Japan To Turn Over Nuclear Material To U.S.

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U.S. President Barack Obama waves as he walks down the stairs from Air Force One upon arriving at Amsterdam Airport Schiphol March 24, 2014. Obama will attend the two-day Nuclear Security Summit in The Hague.

Japan said on Monday that it will relinquish a large amount of bomb-ready nuclear materials built up over decades for research, enough to build dozens of nuclear weapons. 

President Barack Obama has pushed for five years to secure what is considered the world’s most dangerous materials from potential nuclear terrorists. He is meeting this week with world leaders in the Netherlands for his third nuclear security summit.

In a joint statement, American and Japanese leaders said Japan agreed to "remove and dispose" of hundreds of kilograms of nuclear material from the Fact Critical Assembly at the Japan Atomic Energy Agency, though the exact amount was not specified in the written agreement.

Leaders from the two countries told the New York Times Sunday that Japan would turn over more than 700 pounds of weapons-grade plutonium and about 450 pounds of highly enriched uranium.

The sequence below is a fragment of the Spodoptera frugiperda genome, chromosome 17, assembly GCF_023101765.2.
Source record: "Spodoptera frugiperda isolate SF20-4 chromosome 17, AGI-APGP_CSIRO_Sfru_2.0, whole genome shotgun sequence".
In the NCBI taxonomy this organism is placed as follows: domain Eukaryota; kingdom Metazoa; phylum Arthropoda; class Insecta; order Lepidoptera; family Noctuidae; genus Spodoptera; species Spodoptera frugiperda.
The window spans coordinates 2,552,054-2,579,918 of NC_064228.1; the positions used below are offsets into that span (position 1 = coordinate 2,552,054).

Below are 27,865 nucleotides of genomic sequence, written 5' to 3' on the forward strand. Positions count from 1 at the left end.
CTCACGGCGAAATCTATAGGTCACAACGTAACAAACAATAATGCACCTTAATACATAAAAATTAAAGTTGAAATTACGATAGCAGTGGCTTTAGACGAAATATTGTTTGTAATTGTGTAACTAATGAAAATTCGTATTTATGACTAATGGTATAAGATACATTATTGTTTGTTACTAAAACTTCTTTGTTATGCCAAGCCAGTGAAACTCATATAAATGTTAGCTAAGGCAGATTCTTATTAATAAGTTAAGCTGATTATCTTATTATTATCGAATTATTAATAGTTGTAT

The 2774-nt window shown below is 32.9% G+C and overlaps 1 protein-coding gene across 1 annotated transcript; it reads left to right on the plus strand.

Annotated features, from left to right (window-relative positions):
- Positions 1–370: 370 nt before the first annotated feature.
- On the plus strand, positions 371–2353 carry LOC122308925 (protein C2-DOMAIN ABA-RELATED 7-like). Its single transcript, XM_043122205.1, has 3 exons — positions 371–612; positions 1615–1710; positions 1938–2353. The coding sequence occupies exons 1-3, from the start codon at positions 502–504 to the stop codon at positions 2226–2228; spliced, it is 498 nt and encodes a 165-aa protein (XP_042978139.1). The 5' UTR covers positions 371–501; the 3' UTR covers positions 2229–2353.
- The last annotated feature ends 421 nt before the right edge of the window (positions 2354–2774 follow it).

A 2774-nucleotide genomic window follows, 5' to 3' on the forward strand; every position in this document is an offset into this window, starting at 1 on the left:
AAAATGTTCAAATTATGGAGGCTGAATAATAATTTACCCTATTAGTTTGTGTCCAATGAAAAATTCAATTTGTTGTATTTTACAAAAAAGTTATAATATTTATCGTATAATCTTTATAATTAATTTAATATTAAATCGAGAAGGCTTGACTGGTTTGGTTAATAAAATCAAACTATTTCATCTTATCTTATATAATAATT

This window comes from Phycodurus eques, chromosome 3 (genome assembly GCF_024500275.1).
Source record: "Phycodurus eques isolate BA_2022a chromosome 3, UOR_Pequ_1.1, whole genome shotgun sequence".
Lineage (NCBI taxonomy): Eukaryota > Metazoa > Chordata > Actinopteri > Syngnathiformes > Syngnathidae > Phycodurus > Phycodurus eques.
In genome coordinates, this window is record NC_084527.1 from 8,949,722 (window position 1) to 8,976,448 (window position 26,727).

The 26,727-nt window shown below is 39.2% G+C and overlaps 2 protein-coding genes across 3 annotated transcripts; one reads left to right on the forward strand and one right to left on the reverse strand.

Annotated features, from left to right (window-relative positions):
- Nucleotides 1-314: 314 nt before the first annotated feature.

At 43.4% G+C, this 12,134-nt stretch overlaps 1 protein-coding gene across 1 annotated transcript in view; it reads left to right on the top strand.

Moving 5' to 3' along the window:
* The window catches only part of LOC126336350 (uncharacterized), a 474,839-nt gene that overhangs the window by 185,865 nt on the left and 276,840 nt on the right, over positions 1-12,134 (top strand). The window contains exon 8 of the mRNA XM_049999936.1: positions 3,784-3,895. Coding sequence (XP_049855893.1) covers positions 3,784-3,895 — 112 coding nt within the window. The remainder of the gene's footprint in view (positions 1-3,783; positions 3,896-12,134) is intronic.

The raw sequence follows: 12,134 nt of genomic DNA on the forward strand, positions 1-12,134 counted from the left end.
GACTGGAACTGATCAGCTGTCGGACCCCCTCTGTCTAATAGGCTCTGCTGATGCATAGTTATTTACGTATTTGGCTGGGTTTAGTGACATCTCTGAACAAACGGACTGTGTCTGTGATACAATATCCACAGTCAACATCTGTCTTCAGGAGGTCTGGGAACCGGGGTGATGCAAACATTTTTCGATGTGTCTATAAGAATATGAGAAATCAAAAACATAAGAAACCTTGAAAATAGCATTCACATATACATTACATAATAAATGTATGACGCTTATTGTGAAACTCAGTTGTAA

The statement Monday said the disposal would "help prevent unauthorized actors, criminals, or terrorists from aquiring such materials. This material, once securely transported to the United States, will be sent to a facility and fully converted into less sensitive forms."

Japan’s agreement to turn over the nuclear material has global political significance. Iran, which world powers have sanctioned to halt its nuclear supply buildup, has pointed to Japan's nuclear stockpile and complained of a double standard. China publicly denounced Japan’s supply of nuclear material last month, seeming to warn it may build up its own supply.

After turning over the nuclear fuel, Japan will still have more than nine tons of plutonium. A nuclear fuel plant opening in Japan this fall will produce more every year. U.S. officials say the material is insufficiently protected and have asked Japanese officials to ditch the program, though Japan’s nuclear material would be more difficult to produce weapons from than many of the nuclear supplies in the U.S.

Only four years after the U.S. dropped atomic bombs on Japan in 1945, the Soviet Union exploded its first nuclear bomb. The U.K., France and China followed, but the U.S. and now Russia have stockpiled the largest amounts of nuclear materials. Stiff relations between Russia and Western nations are preventing the mutual reductions in nuclear material Obama wants.

Meanwhile, North Korea, Pakistan and India are continuing to build up their nuclear materials. 

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